Some of the most interesting things in Denver Broncos history have happened against the Chargers, and while all these facts are readily available and thus no new information is presented here, I do think it is notable to consider a few things that have happened over the previous 47 years of play.
Tobin Rote was the Chargers quarterback when they began in 1960, in Los Angleles, and he actually ended his great career as a part-time player for the Broncos.
The only time Denver has ever scored 50 points in a game in franchise history was in 1962 against the Chargers. John McCormick was the quarterback and Gene Mingo kicked five field goals for the Broncos in that game.
And in spite of having some of the league’s greatest offensive teams in the John Elway years, the Broncos have never again scored 50 points in a game.
Of the 17 shutouts the Broncos have ever posted in a Bronco win, a franchise high six have come against the Chargers.
And of the nine times when the Broncos have failed to score in a game, three of those have been recorded by the Chargers, also a Denver high.
So the Chargers have been involved in nine of the 26 total Bronco shutout games. Just an oddity.
On November 17, 1985, the two teams combined at Mile High Stadium for one of the greatest games in Bronco history, with Denver taking a 30-24 overtime win in the only NFL game ever played in which both the first and last touches of the football resulted in touchdowns.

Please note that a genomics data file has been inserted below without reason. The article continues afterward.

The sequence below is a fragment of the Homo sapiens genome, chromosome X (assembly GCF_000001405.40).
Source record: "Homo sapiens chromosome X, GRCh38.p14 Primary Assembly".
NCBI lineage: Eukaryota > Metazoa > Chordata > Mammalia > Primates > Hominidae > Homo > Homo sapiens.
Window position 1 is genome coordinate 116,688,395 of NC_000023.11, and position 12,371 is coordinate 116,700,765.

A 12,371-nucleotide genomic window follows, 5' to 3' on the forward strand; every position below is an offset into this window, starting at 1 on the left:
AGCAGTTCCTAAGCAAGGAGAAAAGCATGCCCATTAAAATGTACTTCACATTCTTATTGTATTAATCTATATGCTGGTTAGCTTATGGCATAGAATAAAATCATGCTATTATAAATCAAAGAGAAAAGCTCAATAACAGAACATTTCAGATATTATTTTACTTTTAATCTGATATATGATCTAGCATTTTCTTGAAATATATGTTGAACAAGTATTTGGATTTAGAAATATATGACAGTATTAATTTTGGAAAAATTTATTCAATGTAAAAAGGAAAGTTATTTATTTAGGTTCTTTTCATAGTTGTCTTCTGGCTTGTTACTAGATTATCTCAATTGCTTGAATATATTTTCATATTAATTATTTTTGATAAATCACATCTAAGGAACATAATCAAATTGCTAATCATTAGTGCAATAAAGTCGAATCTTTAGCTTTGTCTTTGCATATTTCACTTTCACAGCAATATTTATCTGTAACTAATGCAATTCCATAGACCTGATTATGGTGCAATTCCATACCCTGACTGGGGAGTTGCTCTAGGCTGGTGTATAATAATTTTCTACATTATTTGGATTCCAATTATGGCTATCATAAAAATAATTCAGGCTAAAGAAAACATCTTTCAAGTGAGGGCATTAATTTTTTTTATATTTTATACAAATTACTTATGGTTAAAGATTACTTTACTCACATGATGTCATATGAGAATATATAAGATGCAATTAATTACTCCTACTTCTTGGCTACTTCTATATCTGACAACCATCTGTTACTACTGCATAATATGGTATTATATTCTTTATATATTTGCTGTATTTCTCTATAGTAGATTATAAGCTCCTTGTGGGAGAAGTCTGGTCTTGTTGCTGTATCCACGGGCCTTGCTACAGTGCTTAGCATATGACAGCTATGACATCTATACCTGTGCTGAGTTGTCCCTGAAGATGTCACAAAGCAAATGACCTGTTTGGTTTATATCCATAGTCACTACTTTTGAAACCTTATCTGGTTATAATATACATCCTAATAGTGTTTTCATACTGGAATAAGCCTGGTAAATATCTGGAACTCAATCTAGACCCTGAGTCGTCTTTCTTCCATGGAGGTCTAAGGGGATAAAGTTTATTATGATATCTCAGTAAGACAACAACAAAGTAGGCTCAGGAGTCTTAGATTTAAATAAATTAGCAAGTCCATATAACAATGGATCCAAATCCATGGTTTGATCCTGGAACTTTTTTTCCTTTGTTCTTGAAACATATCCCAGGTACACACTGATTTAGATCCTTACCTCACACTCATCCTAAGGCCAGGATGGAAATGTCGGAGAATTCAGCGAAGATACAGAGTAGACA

Gary Anderson of San Diego returned the opening kickoff for the game’s first points, and then in overtime the Chargers lined up for the winning field goal, but Denver captain Mike Harden called time just a split second before the ball was snapped, negating a blocked field goal by Dennis Smith.
The Chargers lined up to kick it again, and Smith said he thought he could block it again — we all know the odds against the same player blocking two field goal attempts, in this case the same kick twice — are astronomical.
Nevertheless, Smith blocked it again, and it took one bounce right into the hands of Louis Wright, who headed for the end zone with a full head of steam, ending the game.
Since it was overtime, there was no extra point, so the first and last time anyone touched the ball, a touchdown was scored. Still a one and only happening.
The Broncos finished the season in 1987 with a home shutout over San Diego, 24-0, capping off a regular season which eventually propelled the Broncos to their second straight Super Bowl.
But there had been a tremendous snowstorm in Denver the day before, the game time temperature hovered at 20 degrees and declined from there, and only 37,000 fans were able to get out of their homes and get to the game, producing one of the lowest attendance figures in Mile High Stadium history.
It’s all just part of history as these original American Football League rivals get ready to tee it up once again.